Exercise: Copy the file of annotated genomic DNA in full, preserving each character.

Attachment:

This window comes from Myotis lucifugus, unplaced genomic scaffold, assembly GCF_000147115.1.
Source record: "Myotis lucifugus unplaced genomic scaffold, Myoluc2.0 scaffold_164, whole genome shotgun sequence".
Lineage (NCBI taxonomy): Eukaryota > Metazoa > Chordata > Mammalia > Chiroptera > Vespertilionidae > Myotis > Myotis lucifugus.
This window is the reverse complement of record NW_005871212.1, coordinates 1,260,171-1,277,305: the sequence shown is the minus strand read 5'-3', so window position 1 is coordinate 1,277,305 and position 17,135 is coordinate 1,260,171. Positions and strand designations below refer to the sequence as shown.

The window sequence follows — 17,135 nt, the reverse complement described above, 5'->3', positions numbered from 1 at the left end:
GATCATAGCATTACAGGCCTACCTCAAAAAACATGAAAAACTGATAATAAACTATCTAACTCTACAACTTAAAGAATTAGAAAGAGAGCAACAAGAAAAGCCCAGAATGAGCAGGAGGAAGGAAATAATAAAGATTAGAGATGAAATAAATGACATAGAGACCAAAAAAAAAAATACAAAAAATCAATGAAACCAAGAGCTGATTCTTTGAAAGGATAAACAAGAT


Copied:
This window comes from Myotis lucifugus, unplaced genomic scaffold, assembly GCF_000147115.1.
Source record: "Myotis lucifugus unplaced genomic scaffold, Myoluc2.0 scaffold_164, whole genome shotgun sequence".
Lineage (NCBI taxonomy): Eukaryota > Metazoa > Chordata > Mammalia > Chiroptera > Vespertilionidae > Myotis > Myotis lucifugus.
This window is the reverse complement of record NW_005871212.1, coordinates 1,260,171-1,277,305: the sequence shown is the minus strand read 5'-3', so window position 1 is coordinate 1,277,305 and position 17,135 is coordinate 1,260,171. Positions and strand designations below refer to the sequence as shown.

The window sequence follows — 17,135 nt, the reverse complement described above, 5'->3', positions numbered from 1 at the left end:
GATCATAGCATTACAGGCCTACCTCAAAAAACATGAAAAACTGATAATAAACTATCTAACTCTACAACTTAAAGAATTAGAAAGAGAGCAACAAGAAAAGCCCAGAATGAGCAGGAGGAAGGAAATAATAAAGATTAGAGATGAAATAAATGACATAGAGACCAAAAAAAAAAATACAAAAAATCAATGAAACCAAGAGCTGATTCTTTGAAAGGATAAACAAGAT